As a principal verb
Be and its forms can be used as principal verbs. They are then called linking verbs because they link the subject with a following word.
Susie is my teacher. (Here the principal verb is links the subject Susie with the noun teacher.)
She is very kind. (Here the principal verb is links the subject she with the adjective kind.)
The car was in the garage. (Here was links the subject with an adverbial phrase.)
They are very efficient. (Here are links the subject they with the adjective efficient.)
Be can be used as a full verb by itself in the sense of exist.
God is. (= God exists.)
I think, therefore I am. (=I think, therefore I exist.)
Be can be used to express a command or request.
Don’t be silly.
Be a good girl.
Be as an auxiliary verb
Be can be used as an auxiliary verb. Read the sentences given below:
I am writing.
She is sleeping.
We are coming.
They were waiting.
He was working.
In the example sentences given above, the different forms of be (is, am, are, was, were) combine with the present participles of verbs to form the present and past continuous tenses.
I was being victimized.
You are being considered for the job.
The dinner is being prepared.
They were being questioned.
Here the forms of be combine with the passive of the present participle to form the passive of the continuous tenses.
I was sent to the market.
He was punished for stealing.
They were treated badly.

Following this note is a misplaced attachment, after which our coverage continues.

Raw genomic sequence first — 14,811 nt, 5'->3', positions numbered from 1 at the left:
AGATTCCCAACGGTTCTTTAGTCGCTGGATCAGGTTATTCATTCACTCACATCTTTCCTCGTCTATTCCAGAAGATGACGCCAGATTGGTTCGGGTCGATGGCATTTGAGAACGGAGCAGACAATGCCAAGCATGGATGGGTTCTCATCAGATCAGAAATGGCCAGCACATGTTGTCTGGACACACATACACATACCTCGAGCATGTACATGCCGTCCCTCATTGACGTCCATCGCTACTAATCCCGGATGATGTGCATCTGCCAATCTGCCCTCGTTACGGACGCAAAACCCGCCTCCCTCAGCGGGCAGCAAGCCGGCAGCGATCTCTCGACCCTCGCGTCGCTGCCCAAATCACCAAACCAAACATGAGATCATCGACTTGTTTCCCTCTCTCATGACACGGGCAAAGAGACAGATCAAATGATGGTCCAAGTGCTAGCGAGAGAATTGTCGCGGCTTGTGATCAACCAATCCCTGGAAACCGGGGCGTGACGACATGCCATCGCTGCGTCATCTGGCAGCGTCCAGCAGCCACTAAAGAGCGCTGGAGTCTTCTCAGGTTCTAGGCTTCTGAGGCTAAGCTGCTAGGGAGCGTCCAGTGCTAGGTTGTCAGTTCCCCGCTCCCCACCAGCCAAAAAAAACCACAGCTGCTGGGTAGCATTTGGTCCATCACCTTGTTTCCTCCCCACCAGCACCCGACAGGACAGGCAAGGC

You are invited.
Here the forms of be combine with the past participles of transitive verbs to form the passive voice.
He is gone.
You are grown up.
They were engaged in a heated argument.
Here the forms of be combine with the past participles of certain intransitive verbs. Note that the sentence He is gone means the same as the sentence He has gone. Similarly, You are grown up means the same as You have grown up.
Uses of Have
As a principal verb
Have can be used as a principal verb in the sense of possess, take, experience, receive etc.
They have a car. (Possess)
I have two kids. (Possess)
We had a strange experience. (Experience)
We have dinner at 8 pm. (Take)
I had a letter from my mother. (Receive)
When have is used as a principal verb, it connects the subject with a following noun.
Have as an auxiliary verb
As an auxiliary verb have combines with the past participle to form the present and past perfect tenses.
I have finished writing.
She has created a problem.
You have turned down my offer.
I have decided to quit.
I have heard of this before.
She had left before I arrived.
They had forgotten to post the letter.